Lake Guri, Venezuela

Lake Locations:

Venezuela -

Also known as:  Lago Guri, Guri Lake, Guri Reservoir

Lake Guri, in the Guiana Highlands region of Bolivar Province, Venezuela, is the dream fishing destination for many a fisher folk. Guri Dam provides water to the Simon Bolivar Hydroelectric Power Station, generating upwards of 50% of Venezuela’s electricity. The dam impounds the Caroni River within the Necuima Canyon, approximately 62 miles above the mouth of the Caroni River in the Orinoco Delta. Venezuela desires to produce as much hydro power as possible to free up oil reserves for profitable export and Guri Dam helps the country reach its goal of producing 82% of it’s electrical needs via renewable resources, saving 300,000 barrels of oil a day.

The development of Lake Guri for power production has been fraught with contention due to displacement of both indigenous tribes and wildlife. Built in two stages, the first stage was completed in 1974 and drowned thousands of square miles of forest formerly renowned for its biodiversity. It also submerged under 350 feet of water the only place where the recently-discovered Carrizal Seedeater Tanager had ever been seen. Local tribes worked round the clock to try to rescue as many animals as possible from the rising waters by boat but are quick to tell visitors some animals haven’t been seen since the flooding.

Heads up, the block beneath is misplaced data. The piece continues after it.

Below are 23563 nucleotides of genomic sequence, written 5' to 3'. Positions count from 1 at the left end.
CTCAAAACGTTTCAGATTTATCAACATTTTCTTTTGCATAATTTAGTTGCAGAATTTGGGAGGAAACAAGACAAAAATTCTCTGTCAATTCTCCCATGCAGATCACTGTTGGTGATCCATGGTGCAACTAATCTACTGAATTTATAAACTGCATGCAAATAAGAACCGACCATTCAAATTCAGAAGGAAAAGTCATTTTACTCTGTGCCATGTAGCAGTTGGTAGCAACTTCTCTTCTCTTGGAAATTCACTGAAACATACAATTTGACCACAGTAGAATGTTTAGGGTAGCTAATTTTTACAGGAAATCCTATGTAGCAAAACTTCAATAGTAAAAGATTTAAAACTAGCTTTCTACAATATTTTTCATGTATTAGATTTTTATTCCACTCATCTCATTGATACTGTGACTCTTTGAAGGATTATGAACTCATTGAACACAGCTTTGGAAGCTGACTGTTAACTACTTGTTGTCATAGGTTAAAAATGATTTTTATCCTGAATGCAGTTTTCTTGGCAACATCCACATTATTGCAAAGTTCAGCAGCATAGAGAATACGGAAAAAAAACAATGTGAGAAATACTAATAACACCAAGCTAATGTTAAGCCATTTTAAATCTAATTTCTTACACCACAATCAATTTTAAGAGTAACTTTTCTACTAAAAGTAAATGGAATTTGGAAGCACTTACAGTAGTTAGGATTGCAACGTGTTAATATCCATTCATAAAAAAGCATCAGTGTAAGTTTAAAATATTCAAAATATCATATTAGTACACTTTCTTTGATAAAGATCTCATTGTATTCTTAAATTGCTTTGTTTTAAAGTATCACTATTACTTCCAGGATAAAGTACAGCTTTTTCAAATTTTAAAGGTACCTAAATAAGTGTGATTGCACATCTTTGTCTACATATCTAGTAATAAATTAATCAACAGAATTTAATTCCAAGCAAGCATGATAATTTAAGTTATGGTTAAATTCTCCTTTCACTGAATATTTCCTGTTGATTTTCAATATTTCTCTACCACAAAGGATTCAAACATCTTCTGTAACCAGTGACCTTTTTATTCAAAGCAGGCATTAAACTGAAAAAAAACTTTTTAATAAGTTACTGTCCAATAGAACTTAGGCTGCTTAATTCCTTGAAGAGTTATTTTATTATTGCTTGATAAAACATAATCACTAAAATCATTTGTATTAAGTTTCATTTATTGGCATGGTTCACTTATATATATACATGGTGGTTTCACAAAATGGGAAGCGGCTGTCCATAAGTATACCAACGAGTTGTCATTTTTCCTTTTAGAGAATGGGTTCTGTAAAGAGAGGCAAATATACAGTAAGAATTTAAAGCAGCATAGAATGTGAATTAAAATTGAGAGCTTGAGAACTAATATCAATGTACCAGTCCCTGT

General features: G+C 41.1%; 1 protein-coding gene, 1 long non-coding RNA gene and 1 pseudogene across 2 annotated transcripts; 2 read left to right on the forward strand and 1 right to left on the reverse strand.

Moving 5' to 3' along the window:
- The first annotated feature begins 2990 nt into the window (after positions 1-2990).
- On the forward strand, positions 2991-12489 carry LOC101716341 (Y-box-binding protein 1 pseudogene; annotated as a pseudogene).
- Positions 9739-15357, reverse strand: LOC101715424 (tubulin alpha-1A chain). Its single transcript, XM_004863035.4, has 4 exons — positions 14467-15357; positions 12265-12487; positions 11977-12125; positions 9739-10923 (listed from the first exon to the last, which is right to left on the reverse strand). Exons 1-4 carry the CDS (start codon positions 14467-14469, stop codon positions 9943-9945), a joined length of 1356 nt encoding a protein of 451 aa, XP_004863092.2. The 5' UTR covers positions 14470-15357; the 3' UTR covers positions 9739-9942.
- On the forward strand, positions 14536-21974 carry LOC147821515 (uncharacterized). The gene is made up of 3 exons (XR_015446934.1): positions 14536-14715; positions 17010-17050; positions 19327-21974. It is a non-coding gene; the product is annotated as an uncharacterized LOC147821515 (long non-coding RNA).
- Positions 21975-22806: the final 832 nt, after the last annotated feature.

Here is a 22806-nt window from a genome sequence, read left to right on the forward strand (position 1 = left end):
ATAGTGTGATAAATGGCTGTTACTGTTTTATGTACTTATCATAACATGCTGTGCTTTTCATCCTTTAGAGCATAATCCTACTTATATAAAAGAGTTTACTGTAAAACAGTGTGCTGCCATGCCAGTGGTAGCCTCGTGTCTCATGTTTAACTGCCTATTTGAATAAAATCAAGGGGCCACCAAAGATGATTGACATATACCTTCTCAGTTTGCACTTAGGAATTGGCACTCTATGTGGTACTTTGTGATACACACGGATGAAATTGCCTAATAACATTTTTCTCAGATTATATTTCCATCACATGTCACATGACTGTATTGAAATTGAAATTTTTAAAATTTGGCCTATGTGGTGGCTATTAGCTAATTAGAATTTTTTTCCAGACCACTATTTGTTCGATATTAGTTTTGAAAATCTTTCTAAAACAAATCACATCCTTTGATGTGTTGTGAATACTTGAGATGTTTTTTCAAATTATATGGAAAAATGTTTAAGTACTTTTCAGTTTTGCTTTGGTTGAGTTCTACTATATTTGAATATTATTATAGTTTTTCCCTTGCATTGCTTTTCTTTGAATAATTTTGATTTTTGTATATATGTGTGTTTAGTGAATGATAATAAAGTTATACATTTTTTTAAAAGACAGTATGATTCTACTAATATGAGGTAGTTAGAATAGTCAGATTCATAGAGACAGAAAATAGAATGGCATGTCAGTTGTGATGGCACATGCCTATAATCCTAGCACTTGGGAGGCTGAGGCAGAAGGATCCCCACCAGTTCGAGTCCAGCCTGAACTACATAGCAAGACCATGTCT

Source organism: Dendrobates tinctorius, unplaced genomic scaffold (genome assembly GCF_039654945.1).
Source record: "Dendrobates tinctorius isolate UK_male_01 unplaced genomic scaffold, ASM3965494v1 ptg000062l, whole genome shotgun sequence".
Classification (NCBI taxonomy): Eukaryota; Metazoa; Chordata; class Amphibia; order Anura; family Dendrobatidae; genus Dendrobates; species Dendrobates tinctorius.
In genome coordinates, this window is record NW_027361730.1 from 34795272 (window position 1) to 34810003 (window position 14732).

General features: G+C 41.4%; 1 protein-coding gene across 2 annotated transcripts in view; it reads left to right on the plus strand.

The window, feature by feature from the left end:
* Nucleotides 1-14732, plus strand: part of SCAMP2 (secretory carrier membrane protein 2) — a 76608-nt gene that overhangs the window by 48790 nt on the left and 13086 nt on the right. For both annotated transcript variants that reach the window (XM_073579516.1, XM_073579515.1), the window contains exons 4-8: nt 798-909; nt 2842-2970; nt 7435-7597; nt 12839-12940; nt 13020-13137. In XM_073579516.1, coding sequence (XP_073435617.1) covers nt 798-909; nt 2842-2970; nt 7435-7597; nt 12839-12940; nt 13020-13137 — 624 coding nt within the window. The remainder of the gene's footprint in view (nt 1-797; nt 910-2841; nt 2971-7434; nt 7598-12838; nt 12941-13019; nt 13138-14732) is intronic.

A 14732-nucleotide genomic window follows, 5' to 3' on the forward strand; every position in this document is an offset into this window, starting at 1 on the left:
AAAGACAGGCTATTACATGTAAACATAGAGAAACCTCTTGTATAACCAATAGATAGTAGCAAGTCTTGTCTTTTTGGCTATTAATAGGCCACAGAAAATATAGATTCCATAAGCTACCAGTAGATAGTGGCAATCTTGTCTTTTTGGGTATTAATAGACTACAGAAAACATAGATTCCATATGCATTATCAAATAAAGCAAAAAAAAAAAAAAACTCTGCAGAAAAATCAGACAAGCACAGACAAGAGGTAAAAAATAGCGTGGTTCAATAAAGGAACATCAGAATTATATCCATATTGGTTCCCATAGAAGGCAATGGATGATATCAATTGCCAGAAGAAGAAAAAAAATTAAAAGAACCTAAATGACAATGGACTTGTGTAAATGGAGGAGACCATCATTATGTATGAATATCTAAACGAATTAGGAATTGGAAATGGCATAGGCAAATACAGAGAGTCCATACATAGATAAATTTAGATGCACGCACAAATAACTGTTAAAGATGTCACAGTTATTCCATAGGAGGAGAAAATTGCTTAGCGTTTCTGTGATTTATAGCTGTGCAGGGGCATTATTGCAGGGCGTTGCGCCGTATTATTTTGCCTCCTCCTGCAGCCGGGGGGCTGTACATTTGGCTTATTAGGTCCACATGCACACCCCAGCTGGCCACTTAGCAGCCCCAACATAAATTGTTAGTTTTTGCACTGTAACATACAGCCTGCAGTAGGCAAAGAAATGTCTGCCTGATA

The second stage flooding at Guri Lake was a slower process and far more wildlife escaped. However, National Geographic has been studying the effects of the overpopulation of certain types of primates. Some of the mountaintops-turned-islands have no large predators left in their new home to keep them in check. This has been a case where the search for renewable energy for economic reasons caused much environmental damage. The lesson learned is that progress, even with good intentions, often comes at great cost and should be undertaken with great care.